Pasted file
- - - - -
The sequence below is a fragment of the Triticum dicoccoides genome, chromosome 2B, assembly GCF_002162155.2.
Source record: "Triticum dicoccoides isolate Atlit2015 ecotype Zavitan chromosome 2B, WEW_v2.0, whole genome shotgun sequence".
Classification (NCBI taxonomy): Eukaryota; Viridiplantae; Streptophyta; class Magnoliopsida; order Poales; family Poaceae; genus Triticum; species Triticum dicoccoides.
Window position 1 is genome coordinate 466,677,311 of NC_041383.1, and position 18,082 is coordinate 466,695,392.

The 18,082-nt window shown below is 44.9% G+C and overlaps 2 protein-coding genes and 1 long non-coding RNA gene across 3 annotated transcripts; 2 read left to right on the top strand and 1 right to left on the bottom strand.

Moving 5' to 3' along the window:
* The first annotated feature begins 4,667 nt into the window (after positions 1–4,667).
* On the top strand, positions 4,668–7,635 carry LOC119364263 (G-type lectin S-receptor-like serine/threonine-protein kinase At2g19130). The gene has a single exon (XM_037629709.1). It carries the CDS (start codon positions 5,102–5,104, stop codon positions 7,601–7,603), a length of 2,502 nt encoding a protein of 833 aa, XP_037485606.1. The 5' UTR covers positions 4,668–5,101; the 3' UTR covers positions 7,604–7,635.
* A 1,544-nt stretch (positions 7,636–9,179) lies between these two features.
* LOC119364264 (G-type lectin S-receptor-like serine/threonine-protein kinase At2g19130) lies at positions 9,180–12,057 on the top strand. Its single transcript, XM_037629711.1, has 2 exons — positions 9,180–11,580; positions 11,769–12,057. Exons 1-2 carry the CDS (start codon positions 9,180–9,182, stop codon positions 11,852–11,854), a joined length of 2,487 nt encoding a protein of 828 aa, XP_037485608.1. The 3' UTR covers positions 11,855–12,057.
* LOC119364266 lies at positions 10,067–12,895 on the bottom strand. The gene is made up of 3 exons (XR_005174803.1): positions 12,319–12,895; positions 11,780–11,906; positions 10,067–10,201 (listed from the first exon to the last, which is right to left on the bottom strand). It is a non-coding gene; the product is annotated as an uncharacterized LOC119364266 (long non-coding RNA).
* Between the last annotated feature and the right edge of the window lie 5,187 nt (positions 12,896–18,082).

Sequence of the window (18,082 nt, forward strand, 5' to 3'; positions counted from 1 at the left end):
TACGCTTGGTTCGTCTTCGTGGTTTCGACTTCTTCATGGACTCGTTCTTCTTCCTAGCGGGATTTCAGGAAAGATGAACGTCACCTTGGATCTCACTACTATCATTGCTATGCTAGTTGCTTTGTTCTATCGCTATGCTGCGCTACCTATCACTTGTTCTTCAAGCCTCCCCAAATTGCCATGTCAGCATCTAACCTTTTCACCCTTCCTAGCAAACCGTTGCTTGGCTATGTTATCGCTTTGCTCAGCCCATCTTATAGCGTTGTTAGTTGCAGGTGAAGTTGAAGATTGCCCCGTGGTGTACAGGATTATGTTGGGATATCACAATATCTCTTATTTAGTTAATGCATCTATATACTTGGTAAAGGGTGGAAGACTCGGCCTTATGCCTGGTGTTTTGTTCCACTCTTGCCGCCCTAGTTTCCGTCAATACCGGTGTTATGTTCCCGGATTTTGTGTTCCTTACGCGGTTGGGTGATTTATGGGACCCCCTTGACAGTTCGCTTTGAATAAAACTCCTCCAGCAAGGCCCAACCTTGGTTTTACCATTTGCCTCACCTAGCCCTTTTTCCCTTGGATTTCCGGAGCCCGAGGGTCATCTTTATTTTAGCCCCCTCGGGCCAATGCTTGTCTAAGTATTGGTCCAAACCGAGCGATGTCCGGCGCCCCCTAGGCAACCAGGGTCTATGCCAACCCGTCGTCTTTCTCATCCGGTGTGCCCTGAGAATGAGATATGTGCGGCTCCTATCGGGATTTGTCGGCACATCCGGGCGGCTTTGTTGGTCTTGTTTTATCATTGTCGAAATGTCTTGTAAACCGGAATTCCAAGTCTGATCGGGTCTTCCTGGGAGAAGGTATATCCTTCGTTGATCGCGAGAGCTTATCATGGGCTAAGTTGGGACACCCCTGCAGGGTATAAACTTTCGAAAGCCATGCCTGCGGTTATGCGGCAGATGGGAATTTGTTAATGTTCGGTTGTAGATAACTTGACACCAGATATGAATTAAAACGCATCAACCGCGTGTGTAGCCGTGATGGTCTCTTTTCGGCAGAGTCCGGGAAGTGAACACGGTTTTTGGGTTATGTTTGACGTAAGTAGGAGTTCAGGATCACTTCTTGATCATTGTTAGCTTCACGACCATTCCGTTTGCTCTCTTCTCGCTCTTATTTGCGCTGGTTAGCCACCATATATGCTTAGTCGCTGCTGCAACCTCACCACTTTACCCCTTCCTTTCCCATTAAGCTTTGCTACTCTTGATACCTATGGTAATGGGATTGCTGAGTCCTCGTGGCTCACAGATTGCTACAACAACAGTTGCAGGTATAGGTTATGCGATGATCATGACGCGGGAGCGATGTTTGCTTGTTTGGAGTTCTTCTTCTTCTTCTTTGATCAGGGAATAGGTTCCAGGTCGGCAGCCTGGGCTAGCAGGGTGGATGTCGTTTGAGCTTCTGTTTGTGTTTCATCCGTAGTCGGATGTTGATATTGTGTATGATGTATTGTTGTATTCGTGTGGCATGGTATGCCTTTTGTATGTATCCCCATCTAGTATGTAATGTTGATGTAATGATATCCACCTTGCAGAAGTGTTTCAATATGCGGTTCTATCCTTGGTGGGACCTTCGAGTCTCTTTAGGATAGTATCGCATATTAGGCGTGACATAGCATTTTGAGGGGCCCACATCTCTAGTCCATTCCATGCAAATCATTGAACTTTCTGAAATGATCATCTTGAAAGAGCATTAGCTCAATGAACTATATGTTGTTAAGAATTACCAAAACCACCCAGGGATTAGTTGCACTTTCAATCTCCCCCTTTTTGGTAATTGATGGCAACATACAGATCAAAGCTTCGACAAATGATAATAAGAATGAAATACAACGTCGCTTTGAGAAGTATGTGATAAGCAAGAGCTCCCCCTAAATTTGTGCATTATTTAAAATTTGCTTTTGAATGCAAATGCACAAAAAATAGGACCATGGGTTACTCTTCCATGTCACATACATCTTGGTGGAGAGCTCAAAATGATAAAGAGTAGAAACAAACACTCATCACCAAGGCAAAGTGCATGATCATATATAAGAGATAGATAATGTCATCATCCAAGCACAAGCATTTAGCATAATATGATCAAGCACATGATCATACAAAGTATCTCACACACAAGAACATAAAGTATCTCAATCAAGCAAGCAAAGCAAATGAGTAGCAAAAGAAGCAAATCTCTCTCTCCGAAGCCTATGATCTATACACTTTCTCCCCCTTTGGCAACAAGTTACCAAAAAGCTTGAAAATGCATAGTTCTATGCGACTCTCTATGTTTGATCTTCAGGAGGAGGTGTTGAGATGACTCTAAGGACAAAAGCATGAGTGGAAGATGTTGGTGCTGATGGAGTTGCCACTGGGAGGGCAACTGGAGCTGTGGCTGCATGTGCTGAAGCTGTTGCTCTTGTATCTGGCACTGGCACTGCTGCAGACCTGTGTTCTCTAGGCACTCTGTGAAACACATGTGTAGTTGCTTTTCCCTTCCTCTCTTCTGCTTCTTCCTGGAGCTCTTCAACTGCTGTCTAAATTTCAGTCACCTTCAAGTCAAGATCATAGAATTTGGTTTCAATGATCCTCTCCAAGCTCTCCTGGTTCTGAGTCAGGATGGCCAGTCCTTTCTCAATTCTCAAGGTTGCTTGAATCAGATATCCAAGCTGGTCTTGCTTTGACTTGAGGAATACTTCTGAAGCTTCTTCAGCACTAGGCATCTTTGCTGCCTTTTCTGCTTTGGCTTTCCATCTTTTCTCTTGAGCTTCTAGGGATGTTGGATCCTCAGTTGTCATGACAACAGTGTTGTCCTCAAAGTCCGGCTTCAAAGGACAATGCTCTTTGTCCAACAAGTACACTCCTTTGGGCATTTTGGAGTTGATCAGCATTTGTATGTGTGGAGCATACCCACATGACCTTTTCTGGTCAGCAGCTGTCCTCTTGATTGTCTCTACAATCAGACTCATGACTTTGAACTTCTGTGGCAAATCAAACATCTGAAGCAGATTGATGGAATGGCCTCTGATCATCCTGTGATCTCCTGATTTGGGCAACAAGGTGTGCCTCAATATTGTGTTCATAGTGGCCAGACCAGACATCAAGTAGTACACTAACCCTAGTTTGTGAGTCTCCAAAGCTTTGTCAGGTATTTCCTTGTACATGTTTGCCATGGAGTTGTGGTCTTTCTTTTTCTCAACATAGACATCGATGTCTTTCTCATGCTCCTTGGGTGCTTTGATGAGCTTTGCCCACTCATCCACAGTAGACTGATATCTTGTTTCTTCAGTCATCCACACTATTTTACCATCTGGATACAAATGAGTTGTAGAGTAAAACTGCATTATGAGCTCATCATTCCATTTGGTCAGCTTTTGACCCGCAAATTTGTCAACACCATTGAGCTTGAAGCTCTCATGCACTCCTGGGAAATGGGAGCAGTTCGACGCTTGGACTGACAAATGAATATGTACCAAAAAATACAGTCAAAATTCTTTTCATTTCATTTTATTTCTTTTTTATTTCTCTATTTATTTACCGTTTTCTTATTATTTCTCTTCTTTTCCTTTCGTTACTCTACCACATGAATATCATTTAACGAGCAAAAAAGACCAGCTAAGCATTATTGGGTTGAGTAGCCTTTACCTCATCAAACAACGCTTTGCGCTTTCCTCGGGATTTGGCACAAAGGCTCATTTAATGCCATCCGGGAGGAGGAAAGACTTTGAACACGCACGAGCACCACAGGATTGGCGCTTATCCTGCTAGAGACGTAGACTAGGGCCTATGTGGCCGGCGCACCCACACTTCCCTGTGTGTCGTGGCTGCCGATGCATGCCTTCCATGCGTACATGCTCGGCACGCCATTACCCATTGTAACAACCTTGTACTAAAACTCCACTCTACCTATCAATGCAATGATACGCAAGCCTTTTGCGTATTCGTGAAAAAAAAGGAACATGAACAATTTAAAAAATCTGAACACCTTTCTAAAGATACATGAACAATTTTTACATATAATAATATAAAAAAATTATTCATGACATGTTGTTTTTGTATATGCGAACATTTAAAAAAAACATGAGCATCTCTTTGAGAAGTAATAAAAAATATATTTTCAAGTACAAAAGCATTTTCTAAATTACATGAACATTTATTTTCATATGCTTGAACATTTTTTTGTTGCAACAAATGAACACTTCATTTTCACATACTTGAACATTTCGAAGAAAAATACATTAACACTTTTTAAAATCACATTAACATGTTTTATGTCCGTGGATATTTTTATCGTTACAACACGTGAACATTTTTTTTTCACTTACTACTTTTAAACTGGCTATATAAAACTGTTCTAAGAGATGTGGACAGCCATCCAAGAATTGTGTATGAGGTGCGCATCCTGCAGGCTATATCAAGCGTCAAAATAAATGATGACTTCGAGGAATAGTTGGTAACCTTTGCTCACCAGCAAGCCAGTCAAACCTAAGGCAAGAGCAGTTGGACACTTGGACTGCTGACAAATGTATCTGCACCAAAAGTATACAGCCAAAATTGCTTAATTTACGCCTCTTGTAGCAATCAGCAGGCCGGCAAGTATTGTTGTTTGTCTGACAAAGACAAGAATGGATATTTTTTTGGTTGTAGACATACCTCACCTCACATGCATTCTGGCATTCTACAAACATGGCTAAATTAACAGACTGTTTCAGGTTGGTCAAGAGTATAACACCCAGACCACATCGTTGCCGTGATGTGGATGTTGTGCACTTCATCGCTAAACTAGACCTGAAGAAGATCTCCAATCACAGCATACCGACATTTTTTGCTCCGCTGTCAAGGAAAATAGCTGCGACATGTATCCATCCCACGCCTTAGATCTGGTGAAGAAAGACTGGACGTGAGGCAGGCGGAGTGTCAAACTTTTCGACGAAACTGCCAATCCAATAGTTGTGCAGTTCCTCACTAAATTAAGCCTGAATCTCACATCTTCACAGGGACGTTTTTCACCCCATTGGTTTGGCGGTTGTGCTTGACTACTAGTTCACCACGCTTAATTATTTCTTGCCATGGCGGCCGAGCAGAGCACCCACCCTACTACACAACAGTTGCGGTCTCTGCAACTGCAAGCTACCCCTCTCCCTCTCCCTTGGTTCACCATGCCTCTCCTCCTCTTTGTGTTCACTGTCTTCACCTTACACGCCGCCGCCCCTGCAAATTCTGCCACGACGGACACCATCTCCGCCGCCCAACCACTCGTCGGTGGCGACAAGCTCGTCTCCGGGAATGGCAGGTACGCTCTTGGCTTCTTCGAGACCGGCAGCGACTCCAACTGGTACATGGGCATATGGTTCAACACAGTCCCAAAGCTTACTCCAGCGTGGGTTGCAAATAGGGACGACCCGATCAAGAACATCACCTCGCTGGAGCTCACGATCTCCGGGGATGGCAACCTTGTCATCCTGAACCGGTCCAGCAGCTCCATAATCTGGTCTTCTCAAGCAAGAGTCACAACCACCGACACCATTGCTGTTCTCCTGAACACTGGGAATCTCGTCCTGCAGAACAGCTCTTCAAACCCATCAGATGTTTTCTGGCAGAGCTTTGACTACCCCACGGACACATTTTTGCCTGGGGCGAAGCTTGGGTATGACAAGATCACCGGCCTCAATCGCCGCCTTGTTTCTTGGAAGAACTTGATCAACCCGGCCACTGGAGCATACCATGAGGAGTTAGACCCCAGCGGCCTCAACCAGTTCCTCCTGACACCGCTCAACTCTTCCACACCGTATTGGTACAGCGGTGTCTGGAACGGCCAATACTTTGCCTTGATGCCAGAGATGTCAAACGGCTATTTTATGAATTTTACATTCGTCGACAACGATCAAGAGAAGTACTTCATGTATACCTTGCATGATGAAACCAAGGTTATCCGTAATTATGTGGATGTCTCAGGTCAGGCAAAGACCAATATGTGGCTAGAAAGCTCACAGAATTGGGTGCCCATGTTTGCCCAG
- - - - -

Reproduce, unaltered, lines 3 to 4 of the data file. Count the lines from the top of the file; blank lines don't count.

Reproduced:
Classification (NCBI taxonomy): Eukaryota; Viridiplantae; Streptophyta; class Magnoliopsida; order Poales; family Poaceae; genus Triticum; species Triticum dicoccoides.
Window position 1 is genome coordinate 466,677,311 of NC_041383.1, and position 18,082 is coordinate 466,695,392.